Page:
I believe that the people of the United States will stop this trend. As evidenced in our last presidential election, voters, enabled by social media, used their collective power to reject leaders who did not represent the will of the majority. We cherish democracy because it gives people an avenue to preserve life, liberty and the opportunity to pursue happiness. This is not just an American dream; people around the world are choosing a new future. We now have the capacity -- the collective will, the technology and the tools, to solve our problems and create our future by tapping into the best in us. I believe that people around the world are creating amazing social technological innovations at a dizzying pace, mostly out of a deep hunger to connect with others to do good in the world.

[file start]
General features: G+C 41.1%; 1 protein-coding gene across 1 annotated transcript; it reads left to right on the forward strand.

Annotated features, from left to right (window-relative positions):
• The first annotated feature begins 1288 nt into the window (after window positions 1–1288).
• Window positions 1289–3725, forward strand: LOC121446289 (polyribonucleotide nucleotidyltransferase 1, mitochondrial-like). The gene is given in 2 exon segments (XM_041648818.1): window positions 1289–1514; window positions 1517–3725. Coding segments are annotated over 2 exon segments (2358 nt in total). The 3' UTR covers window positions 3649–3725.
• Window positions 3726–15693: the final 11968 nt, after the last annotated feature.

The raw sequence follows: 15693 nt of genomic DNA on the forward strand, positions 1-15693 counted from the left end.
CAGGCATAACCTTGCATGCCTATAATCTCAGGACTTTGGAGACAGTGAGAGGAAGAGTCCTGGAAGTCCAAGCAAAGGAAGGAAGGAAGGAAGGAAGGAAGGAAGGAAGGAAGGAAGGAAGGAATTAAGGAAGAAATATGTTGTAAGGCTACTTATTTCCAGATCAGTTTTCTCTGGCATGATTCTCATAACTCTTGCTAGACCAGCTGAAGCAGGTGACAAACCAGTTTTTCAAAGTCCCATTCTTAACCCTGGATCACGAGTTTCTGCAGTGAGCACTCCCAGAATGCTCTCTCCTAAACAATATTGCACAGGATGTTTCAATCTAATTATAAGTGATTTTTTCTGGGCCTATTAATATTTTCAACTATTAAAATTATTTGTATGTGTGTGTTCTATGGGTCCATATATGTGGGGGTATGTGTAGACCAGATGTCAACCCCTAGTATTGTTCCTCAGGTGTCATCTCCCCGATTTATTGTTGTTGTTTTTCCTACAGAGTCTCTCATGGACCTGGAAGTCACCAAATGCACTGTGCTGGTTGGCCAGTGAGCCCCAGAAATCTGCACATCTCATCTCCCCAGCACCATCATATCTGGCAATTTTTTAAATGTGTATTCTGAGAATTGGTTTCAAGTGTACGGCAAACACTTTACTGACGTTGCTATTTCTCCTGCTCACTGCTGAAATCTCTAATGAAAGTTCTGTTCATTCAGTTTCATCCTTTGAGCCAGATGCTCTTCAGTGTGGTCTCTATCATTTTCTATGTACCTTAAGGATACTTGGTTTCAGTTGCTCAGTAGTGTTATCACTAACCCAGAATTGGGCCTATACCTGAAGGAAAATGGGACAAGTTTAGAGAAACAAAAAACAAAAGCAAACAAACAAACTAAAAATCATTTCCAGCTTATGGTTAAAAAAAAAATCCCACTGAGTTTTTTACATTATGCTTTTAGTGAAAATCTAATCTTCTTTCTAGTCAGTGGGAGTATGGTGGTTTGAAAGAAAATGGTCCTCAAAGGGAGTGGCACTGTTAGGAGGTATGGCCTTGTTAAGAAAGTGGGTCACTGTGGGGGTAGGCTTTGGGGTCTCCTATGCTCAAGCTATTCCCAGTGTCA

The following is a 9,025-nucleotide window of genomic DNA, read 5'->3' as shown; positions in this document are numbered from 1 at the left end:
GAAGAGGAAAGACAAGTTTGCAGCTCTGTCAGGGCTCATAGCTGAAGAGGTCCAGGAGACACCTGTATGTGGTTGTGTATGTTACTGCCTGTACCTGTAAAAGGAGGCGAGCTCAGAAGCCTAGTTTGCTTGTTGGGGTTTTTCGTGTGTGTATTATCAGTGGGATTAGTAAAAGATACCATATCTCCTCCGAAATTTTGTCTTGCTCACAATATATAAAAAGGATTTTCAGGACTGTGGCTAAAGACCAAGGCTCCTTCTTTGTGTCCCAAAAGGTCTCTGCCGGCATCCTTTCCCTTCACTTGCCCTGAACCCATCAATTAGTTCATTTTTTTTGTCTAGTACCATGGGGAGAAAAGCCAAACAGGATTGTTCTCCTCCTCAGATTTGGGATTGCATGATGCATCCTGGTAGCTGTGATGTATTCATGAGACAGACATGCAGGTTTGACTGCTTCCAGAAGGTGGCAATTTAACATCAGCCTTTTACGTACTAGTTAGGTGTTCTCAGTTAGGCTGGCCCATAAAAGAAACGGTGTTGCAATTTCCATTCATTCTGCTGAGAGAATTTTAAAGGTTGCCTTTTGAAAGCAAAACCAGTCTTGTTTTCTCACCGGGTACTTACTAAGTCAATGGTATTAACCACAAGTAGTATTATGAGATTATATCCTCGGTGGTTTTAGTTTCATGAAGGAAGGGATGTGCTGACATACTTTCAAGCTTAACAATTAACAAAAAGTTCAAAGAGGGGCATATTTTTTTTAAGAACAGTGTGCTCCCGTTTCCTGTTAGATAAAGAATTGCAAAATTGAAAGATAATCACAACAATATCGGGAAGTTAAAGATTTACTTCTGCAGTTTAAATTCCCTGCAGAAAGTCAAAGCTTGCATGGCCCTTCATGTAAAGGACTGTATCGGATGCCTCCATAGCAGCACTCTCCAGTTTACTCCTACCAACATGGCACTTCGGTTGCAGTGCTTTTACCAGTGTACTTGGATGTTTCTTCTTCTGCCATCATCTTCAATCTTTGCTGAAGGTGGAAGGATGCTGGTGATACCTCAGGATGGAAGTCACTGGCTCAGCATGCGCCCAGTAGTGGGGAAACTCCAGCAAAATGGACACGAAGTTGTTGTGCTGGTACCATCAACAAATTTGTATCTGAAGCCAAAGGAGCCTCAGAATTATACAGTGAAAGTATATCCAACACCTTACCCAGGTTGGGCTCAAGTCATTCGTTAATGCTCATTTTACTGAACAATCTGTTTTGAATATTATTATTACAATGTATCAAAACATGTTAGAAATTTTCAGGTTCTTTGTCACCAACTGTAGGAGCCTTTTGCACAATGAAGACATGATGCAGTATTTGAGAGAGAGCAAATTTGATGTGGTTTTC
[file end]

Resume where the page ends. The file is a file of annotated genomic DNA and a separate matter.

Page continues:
It is estimated that 2.4 billion people are on the Internet today. By most accounts that is over one third of the world's population and over the next decade a majority of the world's population will be on the Internet.

Cisco has a compelling new TV ad that poses an intriguing question: "What if the next big thing isn't a thing at all, it's lots of things, all waking up becoming part of the global phenomenon we call the internet of everything." They go on to say, "It's going to be amazing and exciting and maybe, most remarkably, not that far away."

Eric Schmidt, the executive chairman of Google, and Jared Cohen, director of Google Ideas, have co-authored a new book, The New Digital Age: Reshaping the Future of People, Nations and Business. They assert, "In the coming decades, five billion people -- the majority of humanity -- will come online for the first time, mostly in parts of the world ridden with conflict, instability and repression."